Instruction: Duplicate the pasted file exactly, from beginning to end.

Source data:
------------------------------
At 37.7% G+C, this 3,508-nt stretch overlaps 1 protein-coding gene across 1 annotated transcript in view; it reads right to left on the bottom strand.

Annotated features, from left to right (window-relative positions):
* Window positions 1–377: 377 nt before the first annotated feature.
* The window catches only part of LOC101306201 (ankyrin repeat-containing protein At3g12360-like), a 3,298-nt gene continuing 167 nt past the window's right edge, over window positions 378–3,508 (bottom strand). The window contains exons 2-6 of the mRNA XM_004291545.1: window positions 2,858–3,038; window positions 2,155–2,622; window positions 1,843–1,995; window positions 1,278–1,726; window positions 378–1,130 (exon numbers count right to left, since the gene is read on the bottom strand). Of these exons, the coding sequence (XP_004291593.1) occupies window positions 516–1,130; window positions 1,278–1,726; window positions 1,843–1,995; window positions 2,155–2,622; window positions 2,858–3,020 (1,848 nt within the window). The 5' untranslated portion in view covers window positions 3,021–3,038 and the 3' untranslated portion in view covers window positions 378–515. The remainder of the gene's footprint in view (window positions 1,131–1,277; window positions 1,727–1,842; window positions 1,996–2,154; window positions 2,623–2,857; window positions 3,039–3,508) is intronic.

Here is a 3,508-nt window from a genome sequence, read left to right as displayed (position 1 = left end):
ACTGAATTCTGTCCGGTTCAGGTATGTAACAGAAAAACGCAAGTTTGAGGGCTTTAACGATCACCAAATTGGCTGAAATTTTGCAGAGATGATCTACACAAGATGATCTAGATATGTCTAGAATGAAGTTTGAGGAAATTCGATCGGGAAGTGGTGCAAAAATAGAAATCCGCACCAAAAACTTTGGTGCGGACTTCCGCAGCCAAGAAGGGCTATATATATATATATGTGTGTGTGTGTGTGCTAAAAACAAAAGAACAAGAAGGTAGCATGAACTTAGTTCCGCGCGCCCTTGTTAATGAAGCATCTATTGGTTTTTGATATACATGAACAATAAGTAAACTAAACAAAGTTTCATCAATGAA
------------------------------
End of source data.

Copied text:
At 37.7% G+C, this 3,508-nt stretch overlaps 1 protein-coding gene across 1 annotated transcript in view; it reads right to left on the bottom strand.

Annotated features, from left to right (window-relative positions):
* Window positions 1–377: 377 nt before the first annotated feature.
* The window catches only part of LOC101306201 (ankyrin repeat-containing protein At3g12360-like), a 3,298-nt gene continuing 167 nt past the window's right edge, over window positions 378–3,508 (bottom strand). The window contains exons 2-6 of the mRNA XM_004291545.1: window positions 2,858–3,038; window positions 2,155–2,622; window positions 1,843–1,995; window positions 1,278–1,726; window positions 378–1,130 (exon numbers count right to left, since the gene is read on the bottom strand). Of these exons, the coding sequence (XP_004291593.1) occupies window positions 516–1,130; window positions 1,278–1,726; window positions 1,843–1,995; window positions 2,155–2,622; window positions 2,858–3,020 (1,848 nt within the window). The 5' untranslated portion in view covers window positions 3,021–3,038 and the 3' untranslated portion in view covers window positions 378–515. The remainder of the gene's footprint in view (window positions 1,131–1,277; window positions 1,727–1,842; window positions 1,996–2,154; window positions 2,623–2,857; window positions 3,039–3,508) is intronic.

Here is a 3,508-nt window from a genome sequence, read left to right as displayed (position 1 = left end):
ACTGAATTCTGTCCGGTTCAGGTATGTAACAGAAAAACGCAAGTTTGAGGGCTTTAACGATCACCAAATTGGCTGAAATTTTGCAGAGATGATCTACACAAGATGATCTAGATATGTCTAGAATGAAGTTTGAGGAAATTCGATCGGGAAGTGGTGCAAAAATAGAAATCCGCACCAAAAACTTTGGTGCGGACTTCCGCAGCCAAGAAGGGCTATATATATATATATGTGTGTGTGTGTGTGCTAAAAACAAAAGAACAAGAAGGTAGCATGAACTTAGTTCCGCGCGCCCTTGTTAATGAAGCATCTATTGGTTTTTGATATACATGAACAATAAGTAAACTAAACAAAGTTTCATCAATGAA